With the Best Will in the World: the Demise of the Gampignal on the AA Company's Estate at Port Stephens
Aboriginal History Journal
European settlement of Australia was to change for all time the traditional life of its indigenous people. Whilst the more violent incidents should not be forgotten, European contact with the Aboriginal people was not always marked by conflict and ill intentions.1 Some, in the nineteenth century, saw Australia as a new land, recently raised from the sea. This accounted for there being so much sandy soil and for the flora, fauna and indigenous people, none of which had yet developed into the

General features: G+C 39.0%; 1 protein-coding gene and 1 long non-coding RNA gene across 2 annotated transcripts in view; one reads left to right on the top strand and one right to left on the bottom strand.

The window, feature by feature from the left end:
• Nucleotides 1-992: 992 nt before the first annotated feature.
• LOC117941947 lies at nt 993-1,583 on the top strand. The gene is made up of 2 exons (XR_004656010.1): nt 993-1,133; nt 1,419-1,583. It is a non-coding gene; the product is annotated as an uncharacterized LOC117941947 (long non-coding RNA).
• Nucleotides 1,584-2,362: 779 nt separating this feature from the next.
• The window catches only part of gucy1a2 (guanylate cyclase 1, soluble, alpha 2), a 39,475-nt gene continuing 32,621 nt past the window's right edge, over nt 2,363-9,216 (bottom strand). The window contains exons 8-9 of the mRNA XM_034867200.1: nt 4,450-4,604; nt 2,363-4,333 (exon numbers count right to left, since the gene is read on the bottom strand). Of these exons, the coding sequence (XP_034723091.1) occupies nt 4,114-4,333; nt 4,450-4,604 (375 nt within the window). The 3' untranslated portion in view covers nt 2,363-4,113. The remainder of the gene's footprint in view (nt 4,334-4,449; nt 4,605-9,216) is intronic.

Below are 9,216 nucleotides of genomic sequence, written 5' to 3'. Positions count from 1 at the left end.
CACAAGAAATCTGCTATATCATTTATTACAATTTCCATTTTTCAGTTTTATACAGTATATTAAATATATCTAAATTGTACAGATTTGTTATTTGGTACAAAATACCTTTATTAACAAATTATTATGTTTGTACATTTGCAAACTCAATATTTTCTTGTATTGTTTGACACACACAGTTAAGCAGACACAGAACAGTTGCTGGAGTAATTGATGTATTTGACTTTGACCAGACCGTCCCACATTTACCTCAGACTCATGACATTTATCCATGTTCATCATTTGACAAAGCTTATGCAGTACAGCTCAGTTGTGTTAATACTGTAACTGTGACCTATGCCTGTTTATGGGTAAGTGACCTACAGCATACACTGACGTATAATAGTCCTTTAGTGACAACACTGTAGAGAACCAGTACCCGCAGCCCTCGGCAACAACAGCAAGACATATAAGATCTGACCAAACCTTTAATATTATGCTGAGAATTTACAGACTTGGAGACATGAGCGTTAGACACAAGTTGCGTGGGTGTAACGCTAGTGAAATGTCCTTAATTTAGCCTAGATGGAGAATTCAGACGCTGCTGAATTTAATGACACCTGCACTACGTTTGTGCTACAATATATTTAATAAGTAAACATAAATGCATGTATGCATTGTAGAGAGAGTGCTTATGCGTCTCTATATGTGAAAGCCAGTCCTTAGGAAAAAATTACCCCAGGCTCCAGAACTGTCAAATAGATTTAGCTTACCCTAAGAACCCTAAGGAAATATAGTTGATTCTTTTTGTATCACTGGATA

... eloped into the higher orders of the north.2 England was judged to hold to the great and magnanimous principle of planting a colony in the most remote region of the world, in order to civilize the natives and make that country beneficial to mankind.3 These views were common to educated English gentlemen such as those dispatched to govern the giant London-based enterprise, the Australian Agricultural (AA) Company. This paper explores the record of black-white relations in one region of New South Wales, the area between Port Stephens and the Manning River that was granted to and under the control of the A A Company.4 What follows is not intended as a balanced research paper. It is a series of quotations from the records of the Company's officers, especially Robert Dawson,3 and other contemporaries. Incidents may have occurred which were not reported to those who are quoted here, but there is no reason to suppose that the records lie. With the possible exception of James Macarthur, whose aim was to discredit Dawson, these were men and women of probity. D am aris B a irsto w is an h istorical arch aeologist in p riva te p ra c tic e in Sydney; 3 7 G rasm ere Road, Crem orne, 2090. In the course o f research into European settlement of Port Stephens, NSW, the author found forgotten and unpublished contemporary records o f the Gampignal people.